Malawian Monday Time



Well its official this morning, the rest of the world carried on like normal, it's Monday.


Monday does not mean anything other than a start of a new week...its not even scientific..its a random mishmash of semi-critical ancient relic of a non-metric age which still persists.  And the thought of Monday being non-metric led me to remember time as it is perceived in Malawi.  


In 2010 Tribe was teaching roasting to a classroom of hopeful roasters in Malawi and I think they may have hit upon something huge; at the time I thought it was quite funny, but in retrospect I think it may have legs...Metric time?  


How this came about was because of my example on how to calculate the “Turn-Around” period in a  roast cycle.  What we do with coffee roasting is to time the entire roast and create a profile for each coffee for that year.  The first stages of a roast profile are relatively sedate and are as follows:

  • Drop green beans
    • into the drum on a rising temperature
      • with as cool a drop-in temperature possible
  • Watch the rate of cooling within the drum
  • Measure the time
  • finally figure out at what time the roast period went from cooling to heating
    • this period is called the “Turn-Around”.


Problematically this turn-around time is often measured slipshod and haphazardly, with the problem being that most digital temperature probes only register 0.0C and as roasters we need 0.00C in order to have the most accurate repeatable profile.  


So when the temperature gauge stops descending at say 98.8C at 1min50seconds and starts climbing back up at 98.9C by 2min12seconds then the turn-around time 98.8C at 2min01seconds...the math is as follows:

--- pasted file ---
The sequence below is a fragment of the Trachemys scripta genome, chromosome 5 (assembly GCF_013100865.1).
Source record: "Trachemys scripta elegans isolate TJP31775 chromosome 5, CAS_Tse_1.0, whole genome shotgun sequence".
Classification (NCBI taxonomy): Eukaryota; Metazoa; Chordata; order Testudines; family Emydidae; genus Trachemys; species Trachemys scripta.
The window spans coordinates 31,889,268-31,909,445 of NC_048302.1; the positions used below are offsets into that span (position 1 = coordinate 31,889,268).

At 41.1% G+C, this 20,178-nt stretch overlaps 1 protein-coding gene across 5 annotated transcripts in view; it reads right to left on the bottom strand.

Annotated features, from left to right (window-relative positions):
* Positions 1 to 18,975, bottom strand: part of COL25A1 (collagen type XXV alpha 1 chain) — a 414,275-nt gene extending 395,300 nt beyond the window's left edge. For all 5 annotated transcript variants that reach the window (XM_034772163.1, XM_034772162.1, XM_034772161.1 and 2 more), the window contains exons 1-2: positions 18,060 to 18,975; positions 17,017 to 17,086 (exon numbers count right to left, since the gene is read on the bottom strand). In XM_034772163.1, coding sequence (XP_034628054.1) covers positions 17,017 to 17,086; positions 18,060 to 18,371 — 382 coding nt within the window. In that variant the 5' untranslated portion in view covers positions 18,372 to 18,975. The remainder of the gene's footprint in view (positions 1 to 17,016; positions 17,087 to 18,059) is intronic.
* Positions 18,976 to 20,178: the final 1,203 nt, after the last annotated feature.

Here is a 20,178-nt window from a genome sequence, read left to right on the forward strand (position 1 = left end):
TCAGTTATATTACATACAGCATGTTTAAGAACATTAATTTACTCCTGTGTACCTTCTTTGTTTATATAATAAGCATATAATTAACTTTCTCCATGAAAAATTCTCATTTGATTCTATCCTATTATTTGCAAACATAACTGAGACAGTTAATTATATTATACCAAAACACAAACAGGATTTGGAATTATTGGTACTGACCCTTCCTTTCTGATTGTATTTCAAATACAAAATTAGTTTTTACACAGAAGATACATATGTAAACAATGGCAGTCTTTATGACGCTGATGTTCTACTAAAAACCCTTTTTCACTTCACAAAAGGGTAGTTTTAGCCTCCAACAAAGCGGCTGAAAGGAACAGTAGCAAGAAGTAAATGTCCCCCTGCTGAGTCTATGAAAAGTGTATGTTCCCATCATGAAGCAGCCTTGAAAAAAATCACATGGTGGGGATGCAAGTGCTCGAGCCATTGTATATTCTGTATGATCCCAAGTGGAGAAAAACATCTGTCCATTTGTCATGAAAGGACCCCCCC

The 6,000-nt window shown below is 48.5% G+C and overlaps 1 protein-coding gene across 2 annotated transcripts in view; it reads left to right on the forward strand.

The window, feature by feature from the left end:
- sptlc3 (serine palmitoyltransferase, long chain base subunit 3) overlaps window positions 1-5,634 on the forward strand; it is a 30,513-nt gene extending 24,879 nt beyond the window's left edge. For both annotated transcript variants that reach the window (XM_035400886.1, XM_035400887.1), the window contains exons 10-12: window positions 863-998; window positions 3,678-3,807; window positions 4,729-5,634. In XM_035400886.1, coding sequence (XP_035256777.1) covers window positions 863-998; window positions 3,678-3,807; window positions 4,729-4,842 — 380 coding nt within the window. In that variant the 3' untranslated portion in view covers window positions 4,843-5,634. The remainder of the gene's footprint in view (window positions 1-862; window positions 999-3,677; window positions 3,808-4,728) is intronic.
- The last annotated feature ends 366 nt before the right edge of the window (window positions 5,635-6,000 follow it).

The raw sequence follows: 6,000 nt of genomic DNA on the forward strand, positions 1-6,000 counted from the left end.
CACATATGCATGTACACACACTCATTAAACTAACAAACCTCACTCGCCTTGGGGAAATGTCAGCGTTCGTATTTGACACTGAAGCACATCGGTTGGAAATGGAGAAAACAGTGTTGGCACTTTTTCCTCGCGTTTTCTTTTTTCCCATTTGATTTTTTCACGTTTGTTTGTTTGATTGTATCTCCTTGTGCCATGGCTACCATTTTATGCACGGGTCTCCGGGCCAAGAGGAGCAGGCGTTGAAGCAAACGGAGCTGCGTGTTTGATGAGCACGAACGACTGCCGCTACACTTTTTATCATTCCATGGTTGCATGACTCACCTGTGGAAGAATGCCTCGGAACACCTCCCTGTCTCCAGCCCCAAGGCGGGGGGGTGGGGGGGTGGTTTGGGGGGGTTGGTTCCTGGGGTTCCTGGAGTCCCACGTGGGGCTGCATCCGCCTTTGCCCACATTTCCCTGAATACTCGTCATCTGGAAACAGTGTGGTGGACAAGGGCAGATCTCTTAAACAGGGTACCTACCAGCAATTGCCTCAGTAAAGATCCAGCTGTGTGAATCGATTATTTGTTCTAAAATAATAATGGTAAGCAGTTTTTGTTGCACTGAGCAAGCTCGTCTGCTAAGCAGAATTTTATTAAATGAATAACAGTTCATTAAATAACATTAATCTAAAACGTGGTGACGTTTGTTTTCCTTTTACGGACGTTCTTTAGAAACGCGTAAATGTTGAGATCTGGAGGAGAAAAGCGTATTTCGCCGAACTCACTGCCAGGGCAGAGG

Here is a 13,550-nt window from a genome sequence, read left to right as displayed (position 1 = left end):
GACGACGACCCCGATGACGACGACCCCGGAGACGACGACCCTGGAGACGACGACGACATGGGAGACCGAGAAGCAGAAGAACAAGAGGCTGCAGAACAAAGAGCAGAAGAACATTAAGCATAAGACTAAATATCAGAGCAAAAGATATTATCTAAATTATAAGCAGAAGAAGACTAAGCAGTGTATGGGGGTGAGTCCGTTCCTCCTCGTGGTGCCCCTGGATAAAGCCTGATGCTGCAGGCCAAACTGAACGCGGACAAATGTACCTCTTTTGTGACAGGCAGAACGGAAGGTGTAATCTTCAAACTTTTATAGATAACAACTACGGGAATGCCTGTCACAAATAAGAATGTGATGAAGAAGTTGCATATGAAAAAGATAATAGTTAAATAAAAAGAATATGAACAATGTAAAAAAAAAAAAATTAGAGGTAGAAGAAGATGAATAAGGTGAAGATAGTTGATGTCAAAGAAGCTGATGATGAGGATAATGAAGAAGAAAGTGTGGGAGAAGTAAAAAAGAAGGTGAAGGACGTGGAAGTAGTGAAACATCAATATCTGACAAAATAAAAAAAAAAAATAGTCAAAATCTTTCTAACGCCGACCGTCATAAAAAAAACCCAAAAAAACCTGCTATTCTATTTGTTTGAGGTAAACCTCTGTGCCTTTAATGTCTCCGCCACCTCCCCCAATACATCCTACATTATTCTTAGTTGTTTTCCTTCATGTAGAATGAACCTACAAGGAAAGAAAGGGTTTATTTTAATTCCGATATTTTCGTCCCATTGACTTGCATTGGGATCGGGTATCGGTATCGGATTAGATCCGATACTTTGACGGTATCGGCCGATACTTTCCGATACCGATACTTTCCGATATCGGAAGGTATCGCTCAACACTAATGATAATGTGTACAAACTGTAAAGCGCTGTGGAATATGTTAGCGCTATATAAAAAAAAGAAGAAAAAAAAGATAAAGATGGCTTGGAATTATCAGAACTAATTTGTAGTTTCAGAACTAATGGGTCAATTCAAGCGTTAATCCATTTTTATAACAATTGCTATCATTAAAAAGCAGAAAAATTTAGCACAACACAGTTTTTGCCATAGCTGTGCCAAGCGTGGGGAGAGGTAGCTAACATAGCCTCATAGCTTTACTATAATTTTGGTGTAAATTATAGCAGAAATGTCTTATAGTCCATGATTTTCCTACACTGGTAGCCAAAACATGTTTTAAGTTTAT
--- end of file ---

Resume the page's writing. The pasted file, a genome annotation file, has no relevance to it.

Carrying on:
• 2min12seconds – 1min50seconds = 22 seconds
  • 22 seconds divided by 2 = 11 seconds
  • 1min50seconds + 11seconds = 2 min01seconds


Here was the rub...when the hopeful Malawian trainees were answering the question of time they related to a minute lasting for 100 seconds.  At first this was troubling...but then I got it.  


One minute currently has sixty seconds at a specific rate of change which means another second happens only once the period of time changes via tenths, hundredths, thousandths, millionths, and so on.  


What the Malawian's had done was to say that 60 seconds was divisible by 100 not sixty.  


So when subtracting 1min50 from 2min12 they got 62seconds difference.  It took me a good half an hour drawing clocks and stopwatches and showing them their own watches to get them to recall that there were 60 seconds in a minute and 60 minutes in an hour.


I think they were right and that we should be working on a metric second, metric minute, metric hour and metric day.  This would mean seconds in millions, minutes in thousands, days in hundreds, months in tens, and years on a count.  


And, in the end, it would mean the end of Monday.  


No more early morning social media rants about how sad that Sunday has passed and that work must begin.  It'd just be another day, a point in time. Metrically perfect with little or no relevance to myth or legend.  


And then when someone asks for 60ml in 25 seconds...I wouldn't have to worry about what day it was or why it was no longer some other day but simply concentrate on the espresso.


Next time I'll talk about over/under/perfect...all in time.


(For more on time... )